So the other night, just about 11:30pm, my older son came out of his room and into my office.  He was scared.  This is, generally speaking, unusual for him.  He's not prone to waking up in the middle of the night, almost always it's because something has been wrong, such as being sick.  He has mentioned bad dreams in passing.  And of course, I know that for him, as it had been for me as a young child, the time around falling asleep is prone to that zone between wakefulness and dream where you almost occupy both.  The imagination runs rampant, and he can't always shut down quickly and just fall to sleep.  And in that time, monsters show up.  I tried the scientific explanation to him, as usually that is something that well reaches him.  How our eyes work, and how our brains impress pattern recognition so that you will see in shadows shapes to be wary of.  It's instinctual to do so, a base survival instinct left over from when we lived in times where things routinely hunted us in the dark. 

I think that lasted a few weeks. Then we were back to random "monsters" in the room, etc. So it goes.  But we deal with those the way I suspect most parents do, calming the kids down, giving them a night light, etc. But, as I said, this is all during the time when the boys first lay down to sleep.  My younger son, he's the one prone to waking up in the middle of the night, freaked out, then comes running into our bed.  It doesn't happen all that often, but I've been woken up by him on more than one occasion in the morning, snuggled between my wife and I.  He's still young, and it happens less and less these days.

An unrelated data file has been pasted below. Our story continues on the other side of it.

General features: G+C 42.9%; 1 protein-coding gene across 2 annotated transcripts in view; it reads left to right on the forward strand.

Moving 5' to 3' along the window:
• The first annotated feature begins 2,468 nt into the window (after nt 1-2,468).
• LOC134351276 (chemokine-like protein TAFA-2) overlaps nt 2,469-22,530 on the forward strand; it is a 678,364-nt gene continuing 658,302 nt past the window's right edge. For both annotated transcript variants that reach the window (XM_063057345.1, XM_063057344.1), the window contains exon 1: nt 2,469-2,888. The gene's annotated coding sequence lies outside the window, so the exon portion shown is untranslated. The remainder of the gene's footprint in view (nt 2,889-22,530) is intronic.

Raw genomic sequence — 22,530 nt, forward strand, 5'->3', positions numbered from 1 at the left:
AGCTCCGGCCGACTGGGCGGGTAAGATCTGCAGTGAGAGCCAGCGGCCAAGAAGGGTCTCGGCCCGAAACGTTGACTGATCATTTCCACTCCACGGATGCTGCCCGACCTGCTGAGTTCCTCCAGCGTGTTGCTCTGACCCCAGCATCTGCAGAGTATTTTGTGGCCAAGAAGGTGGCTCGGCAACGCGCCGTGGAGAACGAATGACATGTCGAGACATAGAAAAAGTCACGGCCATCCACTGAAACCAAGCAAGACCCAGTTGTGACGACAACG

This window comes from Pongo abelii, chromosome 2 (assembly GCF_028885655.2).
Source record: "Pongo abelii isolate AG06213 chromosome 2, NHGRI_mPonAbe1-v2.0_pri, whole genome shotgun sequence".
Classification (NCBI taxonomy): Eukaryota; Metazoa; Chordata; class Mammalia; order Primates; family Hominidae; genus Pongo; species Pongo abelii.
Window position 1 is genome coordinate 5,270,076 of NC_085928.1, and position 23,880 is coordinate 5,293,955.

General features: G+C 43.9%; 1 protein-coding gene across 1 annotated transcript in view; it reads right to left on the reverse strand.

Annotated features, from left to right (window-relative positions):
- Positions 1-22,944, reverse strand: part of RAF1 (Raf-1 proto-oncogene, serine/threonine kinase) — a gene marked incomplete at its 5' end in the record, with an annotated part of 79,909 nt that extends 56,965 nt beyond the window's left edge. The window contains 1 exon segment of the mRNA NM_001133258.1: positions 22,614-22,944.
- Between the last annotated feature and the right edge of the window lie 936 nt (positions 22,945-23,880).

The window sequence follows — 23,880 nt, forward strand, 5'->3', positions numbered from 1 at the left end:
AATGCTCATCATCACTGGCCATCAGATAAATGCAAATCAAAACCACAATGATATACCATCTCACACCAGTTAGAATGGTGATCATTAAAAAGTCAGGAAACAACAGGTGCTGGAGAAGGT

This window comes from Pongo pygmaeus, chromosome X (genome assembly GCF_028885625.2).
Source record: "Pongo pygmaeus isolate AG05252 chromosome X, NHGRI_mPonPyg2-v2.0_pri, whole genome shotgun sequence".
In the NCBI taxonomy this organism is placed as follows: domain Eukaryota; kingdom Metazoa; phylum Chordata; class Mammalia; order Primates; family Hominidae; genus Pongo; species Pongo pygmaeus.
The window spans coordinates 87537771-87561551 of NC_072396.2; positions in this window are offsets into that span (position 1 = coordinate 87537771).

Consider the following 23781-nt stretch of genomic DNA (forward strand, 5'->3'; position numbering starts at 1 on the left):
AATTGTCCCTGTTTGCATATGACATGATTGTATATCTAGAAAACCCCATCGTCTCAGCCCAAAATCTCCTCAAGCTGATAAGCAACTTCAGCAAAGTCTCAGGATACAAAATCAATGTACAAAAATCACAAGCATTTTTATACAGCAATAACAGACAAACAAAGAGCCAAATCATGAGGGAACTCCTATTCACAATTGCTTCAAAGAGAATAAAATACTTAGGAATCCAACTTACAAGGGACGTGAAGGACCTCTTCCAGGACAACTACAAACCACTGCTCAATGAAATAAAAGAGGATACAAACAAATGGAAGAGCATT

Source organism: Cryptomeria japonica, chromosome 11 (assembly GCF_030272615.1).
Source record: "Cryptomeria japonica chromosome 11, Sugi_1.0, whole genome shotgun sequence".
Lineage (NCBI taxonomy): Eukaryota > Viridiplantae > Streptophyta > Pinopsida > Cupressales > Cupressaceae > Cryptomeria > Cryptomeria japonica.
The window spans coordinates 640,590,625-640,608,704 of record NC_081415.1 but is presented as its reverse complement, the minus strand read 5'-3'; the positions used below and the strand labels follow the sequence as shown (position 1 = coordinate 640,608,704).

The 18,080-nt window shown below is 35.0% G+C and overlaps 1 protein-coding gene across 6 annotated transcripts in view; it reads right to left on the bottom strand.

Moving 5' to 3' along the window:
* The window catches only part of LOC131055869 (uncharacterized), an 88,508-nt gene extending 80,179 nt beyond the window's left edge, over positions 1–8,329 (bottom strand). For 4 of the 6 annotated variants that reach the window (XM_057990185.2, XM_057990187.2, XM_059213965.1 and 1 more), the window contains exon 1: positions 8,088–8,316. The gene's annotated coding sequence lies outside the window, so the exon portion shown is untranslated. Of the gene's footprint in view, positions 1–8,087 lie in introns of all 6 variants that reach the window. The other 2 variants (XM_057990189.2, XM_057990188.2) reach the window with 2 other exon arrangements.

So, when the Little Man came into my office and started talking to me about Bloody Mary...and how he'd seen her in the mirror, I was rather astonished.   I don't remember that old tale being something talked about in first grade, so I didn't suspect him picking that up from school.  Which meant that he most likely picked that up from a book.   My suspicion is one of his Worldcraft encyclopedia books that we inherited from my eldest sister.  Now, he's hyperlexic, so I'm not exactly surprised that he's able read and process such things.  What's interesting in this instance is watching him incorporate that knowledge (likely gained that evening in his reading before bed time...yes, he is exactly the kind of child that will sit and read encyclopedias) and turn it into an experience.  Not that I want him to have bad dreams about a ghost, and he hasn't had more dreams or mentioned it since, so I suspect that it has moved on.

Now, it might seem perfectly logical that what he reads before bed has an influence upon his dreams.  I always suspected such, and I remember when I would read him something that might be scarey (Well, to and young child at least) such as Holly Black's Spiderwick Chronicles, I was always on alert for him being scared, or having bad dreams/nightmares, etc.  That never seemed to happen.  So why thien, I wonder, did more overtly scarey story elements fail to invade his thoughts in that manner, whereas simply reading an article about Bloody Mary had such drastic effect?   Could it be because one was a story, and in the context of reading a fiction, and knowing it to be fiction, the brain filters it in an appropriate manner, whereas because the account of Bloody Mary was in a source that isn't ostensibly about fictional things, and therefore it made the account, even though perhaps talking about folklore, to be somehow more real?

I don't think I'll ever find the answer to that one for certain.  But I can't help thinking about the question.  Do we perceive and process information differently when we think it's fiction versus non-fiction, and how does that influence how we make use of that information?

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Edward Greaves

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